by Amy Brayfield
Man’s best friend may also be his best medicine. Research suggests that pets can significantly improve the lives of people with arthritis and may even help to improve their physical condition.
Karen Alvarez credits her exercise success to her very active new puppy, Tony. “When it’s just me, it’s easy to skip a walk because I’m tired or it’s hot or my knees hurt,” says Alvarez, 54, who has had rheumatoid arthritis for more than 20 years. “But Tony doesn’t take no for an answer.” Thanks to her dog, Alvarez has been getting 30 minutes of exercise every day and she feels a difference in her body because of it. “I think my arthritis flares up less often and I feel much less helpless and depressed when it does,” she says. A neighbor walks Tony when Alvarez’s arthritis pain worsens, but such help has only been necessary once in the six months since Alvarez has owned her dog.
For Alvarez — and for 72.9 million other households in the United States — pet ownership has its benefits. According to a 2006 study conducted by the American Pet Products Manufacturers Association, 59% of dog owners and 37% of cat owners believed their pets had a positive impact on their health. And, like Alvarez, 40% of the pet owners surveyed said that owning a pet provided incentive to exercise. Researchers are discovering that pets may provide even more advantages for people with arthritis, including reduced stress and joint pain, improved recovery from surgery, and better overall health.
Stroking a cat’s soft fur while it purrs in your lap may not seem like taking control of your health, but having a pet may actually improve your physical and emotional well-being. When you have arthritis, these benefits can come in several different forms.
Pets appear to help reduce perceived pain. This means that people who own pets report less physical discomfort and may not need to take as much medicine as people without pets. In a study presented at the annual meeting of the International Society for Anthrozoology in 2009, researchers at Loyola University Health System found that after having total joint-replacement surgery, people needed half as much pain medicine if pet therapy was a part of their recovery. The study also found that people with arthritis were less likely to report joint pain if they owned pets. A study published in the Journal of the American Geriatrics Society in 1999 found that people older than 50 who owned pets were more active, reported less stress, and had better overall health than people who didn’t have pets. And research has shown that pets can help reduce stress in their owners, which could translate to fewer flares and less pain for people who have flares in response to stressful situations. In addition, the simple act of petting an animal can lower both blood pressure and heart rate.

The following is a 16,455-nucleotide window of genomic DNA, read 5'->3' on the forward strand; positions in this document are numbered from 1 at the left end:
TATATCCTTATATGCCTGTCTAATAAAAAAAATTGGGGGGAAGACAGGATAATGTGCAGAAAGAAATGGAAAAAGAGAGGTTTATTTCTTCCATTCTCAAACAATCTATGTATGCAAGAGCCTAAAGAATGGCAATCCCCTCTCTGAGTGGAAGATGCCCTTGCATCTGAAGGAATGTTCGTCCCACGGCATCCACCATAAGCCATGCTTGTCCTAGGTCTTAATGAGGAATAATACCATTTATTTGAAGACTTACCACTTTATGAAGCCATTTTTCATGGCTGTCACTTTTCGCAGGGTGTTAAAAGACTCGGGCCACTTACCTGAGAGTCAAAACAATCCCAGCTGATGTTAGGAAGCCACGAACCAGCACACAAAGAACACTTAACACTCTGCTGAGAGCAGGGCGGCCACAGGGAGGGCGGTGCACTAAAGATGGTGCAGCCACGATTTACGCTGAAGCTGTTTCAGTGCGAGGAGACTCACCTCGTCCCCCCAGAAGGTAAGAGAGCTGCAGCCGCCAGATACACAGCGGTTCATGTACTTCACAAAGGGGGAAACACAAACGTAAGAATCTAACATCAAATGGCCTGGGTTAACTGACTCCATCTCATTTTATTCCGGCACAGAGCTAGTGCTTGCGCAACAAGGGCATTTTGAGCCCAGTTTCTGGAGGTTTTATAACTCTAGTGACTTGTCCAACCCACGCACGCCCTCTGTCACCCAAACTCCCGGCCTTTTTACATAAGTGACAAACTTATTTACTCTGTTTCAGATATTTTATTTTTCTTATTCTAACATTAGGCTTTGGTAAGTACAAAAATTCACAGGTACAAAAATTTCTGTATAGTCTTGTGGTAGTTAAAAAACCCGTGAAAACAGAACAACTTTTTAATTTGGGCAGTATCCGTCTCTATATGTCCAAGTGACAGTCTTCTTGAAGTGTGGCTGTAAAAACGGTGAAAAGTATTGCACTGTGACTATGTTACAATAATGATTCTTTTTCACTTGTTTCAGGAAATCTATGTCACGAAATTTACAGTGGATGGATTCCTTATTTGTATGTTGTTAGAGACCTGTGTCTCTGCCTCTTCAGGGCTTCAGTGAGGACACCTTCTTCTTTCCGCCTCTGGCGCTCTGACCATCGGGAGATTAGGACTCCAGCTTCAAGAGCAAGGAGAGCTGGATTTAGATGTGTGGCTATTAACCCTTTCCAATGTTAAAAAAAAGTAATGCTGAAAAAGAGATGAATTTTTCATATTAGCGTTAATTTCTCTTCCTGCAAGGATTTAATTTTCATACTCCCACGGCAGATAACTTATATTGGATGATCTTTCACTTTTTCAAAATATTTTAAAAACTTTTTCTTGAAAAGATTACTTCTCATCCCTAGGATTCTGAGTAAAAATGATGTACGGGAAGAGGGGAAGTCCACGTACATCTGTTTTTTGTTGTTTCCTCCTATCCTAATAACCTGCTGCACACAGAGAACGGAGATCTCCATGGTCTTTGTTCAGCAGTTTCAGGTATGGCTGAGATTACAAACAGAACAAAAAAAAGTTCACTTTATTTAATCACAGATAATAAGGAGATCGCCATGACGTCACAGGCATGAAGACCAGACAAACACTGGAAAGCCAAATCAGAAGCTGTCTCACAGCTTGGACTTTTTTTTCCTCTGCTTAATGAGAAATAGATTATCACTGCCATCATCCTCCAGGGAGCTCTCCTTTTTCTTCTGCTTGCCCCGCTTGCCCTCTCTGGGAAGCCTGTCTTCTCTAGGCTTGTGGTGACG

There are obvious explanations for some of these benefits. Pets require you to interact with them — they need walks, feedings, attention, playtime, and general care. Even if you aren’t very active on your own, your pet will need you to get up and moving at times. And those little bursts of exercise can play a role in maintaining flexibility and joint health.
Owning a pet can also provide emotional advantages. Depression is a common concern for people with arthritis, particularly for people whose activities are limited or who have persistent or recurring arthritis symptoms. Some research has linked pet ownership to a lower risk of depression. A 1999 UCLA School of Public Health study of men with AIDS found that those who didn’t own a pet were more likely to have depression when compared with men who did have the companionship of a pet. In a 2008 review of self-help strategies for depression, Australian researchers concluded that although there is no evidence that pet ownership has an effect on clinical depression, some research has shown that it can reduce depressive symptoms. The benefits may come not only from the physical activity involved in caring for a pet but also from the emotional bond with and sense of responsibility for the animal.
Despite its benefits, pet ownership can come with challenges, especially as you get older. According to estimates from the Centers for Disease Control and Prevention (CDC), each year about 21,000 Americans aged 65 or older visit emergency rooms for injuries due to pet-related falls. The falls usually happen when people trip over their dog or a water bowl or other pet item, when they walk their dog, or when they are pushed or pulled by the animal. Cats cause fewer injuries than dogs, but many people trip over their cats as well.
Falls are a concern for older people with arthritis because broken bones can increase pain and contribute to disability and decreased independence. If you have arthritis, you may not have the flexibility and strength to keep yourself from falling if you stumble over your pet. It’s a good idea to speak with your doctor about your physical condition and whether the pros of having a pet outweigh the potential cons.
Last Reviewed on July 25, 2012
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